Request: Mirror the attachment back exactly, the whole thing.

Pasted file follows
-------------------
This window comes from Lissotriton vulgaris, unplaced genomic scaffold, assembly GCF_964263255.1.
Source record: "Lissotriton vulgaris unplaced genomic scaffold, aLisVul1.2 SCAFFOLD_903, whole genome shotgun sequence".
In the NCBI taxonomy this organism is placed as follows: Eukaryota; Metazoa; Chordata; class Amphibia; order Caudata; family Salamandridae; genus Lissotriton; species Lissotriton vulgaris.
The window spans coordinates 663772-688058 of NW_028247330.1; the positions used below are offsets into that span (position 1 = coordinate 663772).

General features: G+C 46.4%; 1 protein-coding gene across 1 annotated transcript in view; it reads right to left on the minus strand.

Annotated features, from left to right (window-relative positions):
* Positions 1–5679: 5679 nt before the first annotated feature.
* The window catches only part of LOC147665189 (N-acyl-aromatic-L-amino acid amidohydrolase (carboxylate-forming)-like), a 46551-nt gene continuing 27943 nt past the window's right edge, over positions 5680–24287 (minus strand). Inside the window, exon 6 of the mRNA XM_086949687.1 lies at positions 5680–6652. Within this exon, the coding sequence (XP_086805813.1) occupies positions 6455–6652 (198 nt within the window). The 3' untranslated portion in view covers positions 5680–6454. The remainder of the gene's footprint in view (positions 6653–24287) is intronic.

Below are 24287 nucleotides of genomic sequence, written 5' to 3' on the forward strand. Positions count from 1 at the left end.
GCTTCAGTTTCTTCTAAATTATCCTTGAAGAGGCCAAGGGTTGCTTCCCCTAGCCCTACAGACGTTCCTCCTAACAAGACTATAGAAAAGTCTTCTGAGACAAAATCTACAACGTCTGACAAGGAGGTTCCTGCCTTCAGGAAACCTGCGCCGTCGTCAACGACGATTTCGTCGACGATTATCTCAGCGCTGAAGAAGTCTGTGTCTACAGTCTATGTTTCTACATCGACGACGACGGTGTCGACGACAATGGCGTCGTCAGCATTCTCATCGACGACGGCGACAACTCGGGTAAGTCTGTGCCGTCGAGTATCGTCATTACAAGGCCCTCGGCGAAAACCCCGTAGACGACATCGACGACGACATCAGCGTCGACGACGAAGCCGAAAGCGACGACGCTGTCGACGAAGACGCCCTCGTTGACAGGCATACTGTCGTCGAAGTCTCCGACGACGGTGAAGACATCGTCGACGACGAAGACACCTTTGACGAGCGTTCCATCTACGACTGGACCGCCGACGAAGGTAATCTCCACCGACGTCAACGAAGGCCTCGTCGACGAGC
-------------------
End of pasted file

This window comes from Lissotriton vulgaris, unplaced genomic scaffold, assembly GCF_964263255.1.
Source record: "Lissotriton vulgaris unplaced genomic scaffold, aLisVul1.2 SCAFFOLD_903, whole genome shotgun sequence".
In the NCBI taxonomy this organism is placed as follows: Eukaryota; Metazoa; Chordata; class Amphibia; order Caudata; family Salamandridae; genus Lissotriton; species Lissotriton vulgaris.
The window spans coordinates 663772-688058 of NW_028247330.1; the positions used below are offsets into that span (position 1 = coordinate 663772).

General features: G+C 46.4%; 1 protein-coding gene across 1 annotated transcript in view; it reads right to left on the minus strand.

Annotated features, from left to right (window-relative positions):
* Positions 1–5679: 5679 nt before the first annotated feature.
* The window catches only part of LOC147665189 (N-acyl-aromatic-L-amino acid amidohydrolase (carboxylate-forming)-like), a 46551-nt gene continuing 27943 nt past the window's right edge, over positions 5680–24287 (minus strand). Inside the window, exon 6 of the mRNA XM_086949687.1 lies at positions 5680–6652. Within this exon, the coding sequence (XP_086805813.1) occupies positions 6455–6652 (198 nt within the window). The 3' untranslated portion in view covers positions 5680–6454. The remainder of the gene's footprint in view (positions 6653–24287) is intronic.

Below are 24287 nucleotides of genomic sequence, written 5' to 3' on the forward strand. Positions count from 1 at the left end.
GCTTCAGTTTCTTCTAAATTATCCTTGAAGAGGCCAAGGGTTGCTTCCCCTAGCCCTACAGACGTTCCTCCTAACAAGACTATAGAAAAGTCTTCTGAGACAAAATCTACAACGTCTGACAAGGAGGTTCCTGCCTTCAGGAAACCTGCGCCGTCGTCAACGACGATTTCGTCGACGATTATCTCAGCGCTGAAGAAGTCTGTGTCTACAGTCTATGTTTCTACATCGACGACGACGGTGTCGACGACAATGGCGTCGTCAGCATTCTCATCGACGACGGCGACAACTCGGGTAAGTCTGTGCCGTCGAGTATCGTCATTACAAGGCCCTCGGCGAAAACCCCGTAGACGACATCGACGACGACATCAGCGTCGACGACGAAGCCGAAAGCGACGACGCTGTCGACGAAGACGCCCTCGTTGACAGGCATACTGTCGTCGAAGTCTCCGACGACGGTGAAGACATCGTCGACGACGAAGACACCTTTGACGAGCGTTCCATCTACGACTGGACCGCCGACGAAGGTAATCTCCACCGACGTCAACGAAGGCCTCGTCGACGAGC